[ UK /ˈe‍ə/ ]
[ US /ˈɛɹ/ ]
VERB
  1. expose to warm or heated air, so as to dry
    Air linen
  2. make public
    She aired her opinions on welfare
  3. be broadcast
    This show will air Saturdays at 2 P.M.
  4. broadcast over the airwaves, as in radio or television
    We cannot air this X-rated song
  5. expose to cool or cold air so as to cool or freshen
    air out the smoke-filled rooms
    air the old winter clothes
  6. expose to fresh air
    aerate your old sneakers
NOUN
  1. the region above the ground
    her hand stopped in mid air
    he threw the ball into the air
  2. medium for radio and television broadcasting
    the program was on the air from 9 til midnight
    the president used the airwaves to take his message to the people
  3. travel via aircraft
    if you've time to spare go by air
    air travel involves too much waiting in airports
  4. once thought to be one of four elements composing the universe (Empedocles)
  5. the mass of air surrounding the Earth
    there was great heat as the comet entered the atmosphere
    it was exposed to the air
  6. a distinctive but intangible quality surrounding a person or thing
    an atmosphere of defeat pervaded the candidate's headquarters
    the place had an aura of romance
    the house had a neglected air
    an air of mystery
  7. a succession of notes forming a distinctive sequence
    she was humming an air from Beethoven
  8. a slight wind (usually refreshing)
    the breeze was cooled by the lake
    as he waited he could feel the air on his neck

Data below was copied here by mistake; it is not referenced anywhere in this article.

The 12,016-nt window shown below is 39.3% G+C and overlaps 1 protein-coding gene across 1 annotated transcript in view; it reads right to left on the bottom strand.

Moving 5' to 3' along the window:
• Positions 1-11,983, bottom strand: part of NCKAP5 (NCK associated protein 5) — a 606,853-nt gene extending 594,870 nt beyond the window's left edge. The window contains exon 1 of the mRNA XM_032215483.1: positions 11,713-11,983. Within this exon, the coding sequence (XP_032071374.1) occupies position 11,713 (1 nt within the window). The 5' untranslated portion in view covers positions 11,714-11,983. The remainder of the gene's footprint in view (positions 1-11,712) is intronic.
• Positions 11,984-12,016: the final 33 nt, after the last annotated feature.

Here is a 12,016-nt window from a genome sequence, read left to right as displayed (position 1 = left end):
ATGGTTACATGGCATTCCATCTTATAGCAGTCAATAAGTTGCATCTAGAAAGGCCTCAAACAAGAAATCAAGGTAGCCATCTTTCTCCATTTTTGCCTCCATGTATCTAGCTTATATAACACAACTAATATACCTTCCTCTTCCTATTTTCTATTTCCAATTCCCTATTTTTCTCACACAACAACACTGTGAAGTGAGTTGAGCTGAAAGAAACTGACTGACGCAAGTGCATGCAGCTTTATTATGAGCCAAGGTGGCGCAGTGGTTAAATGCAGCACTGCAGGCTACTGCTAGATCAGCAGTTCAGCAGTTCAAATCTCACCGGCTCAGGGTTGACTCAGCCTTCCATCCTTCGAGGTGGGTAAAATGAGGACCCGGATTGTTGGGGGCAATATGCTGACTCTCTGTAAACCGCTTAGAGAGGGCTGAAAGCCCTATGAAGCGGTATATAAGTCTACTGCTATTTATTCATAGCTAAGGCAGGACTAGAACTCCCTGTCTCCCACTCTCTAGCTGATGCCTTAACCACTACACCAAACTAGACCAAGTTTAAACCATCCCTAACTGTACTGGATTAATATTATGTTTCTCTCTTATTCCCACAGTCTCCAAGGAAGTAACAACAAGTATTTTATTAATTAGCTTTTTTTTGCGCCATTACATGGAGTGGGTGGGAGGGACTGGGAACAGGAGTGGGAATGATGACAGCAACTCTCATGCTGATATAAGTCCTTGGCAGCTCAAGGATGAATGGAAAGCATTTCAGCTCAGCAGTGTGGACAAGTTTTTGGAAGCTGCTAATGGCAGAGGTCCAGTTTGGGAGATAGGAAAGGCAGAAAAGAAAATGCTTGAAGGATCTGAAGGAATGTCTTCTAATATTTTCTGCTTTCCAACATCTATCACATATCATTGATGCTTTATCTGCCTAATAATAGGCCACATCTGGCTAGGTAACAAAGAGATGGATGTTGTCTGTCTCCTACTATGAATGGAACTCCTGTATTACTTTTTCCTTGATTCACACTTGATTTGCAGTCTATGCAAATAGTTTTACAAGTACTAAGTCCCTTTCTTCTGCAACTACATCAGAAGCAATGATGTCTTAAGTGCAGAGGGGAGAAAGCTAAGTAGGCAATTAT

9. a mixture of gases (especially oxygen) required for breathing; the stuff that the wind consists of
    a smell of chemicals in the air
    open a window and let in some air
    I need some fresh air
    air pollution
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How To Use air In A Sentence

  • Jeff, clad in board trunks and a T-shirt, leans back in his chair with the lappie on his, uhhh, lap, and his bare feet up on the desk. Savages
  • The aircraft descended into a wetland area and had since been forgotten about as it sank below the surface. Times, Sunday Times
  • Their dried dung is found everywhere, and is in many places the only fuel afforded by the plains; their skulls, which last longer than any other part of the animal, are among the most familiar of objects to the plainsman; their bones are in many districts so plentiful that it has become a regular industry, followed by hundreds of men (christened "bone hunters" by the frontiersmen), to go out with wagons and collect them in great numbers for the sake of the phosphates they yield; and Bad Lands, plateaus, and prairies alike, are cut up in all directions by the deep ruts which were formerly buffalo trails. VIII. The Lordly Buffalo
  • Concentration now had to be aimed at the means of transporting the aircraft from the field to the carrier in Glasgow.
  • Gone was the prim nodus; instead her long hair was parted in the center and allowed to fall loose under a veil, in a deliberate echo of the statuary poses of classical goddesses. Caesars’ Wives
  • The air had grown thick and smoky.
  • Maurice Mair seemed to spin like a teetotum and pitch upon his face like a ninepin. The Complete Father Brown
  • It's good for you to suck in fresh shore air.
  • It's impossible to look at yourself in a pair of new frames and not see another character. Times, Sunday Times
  • Once cool, release and tease hair with your fingers. The Sun
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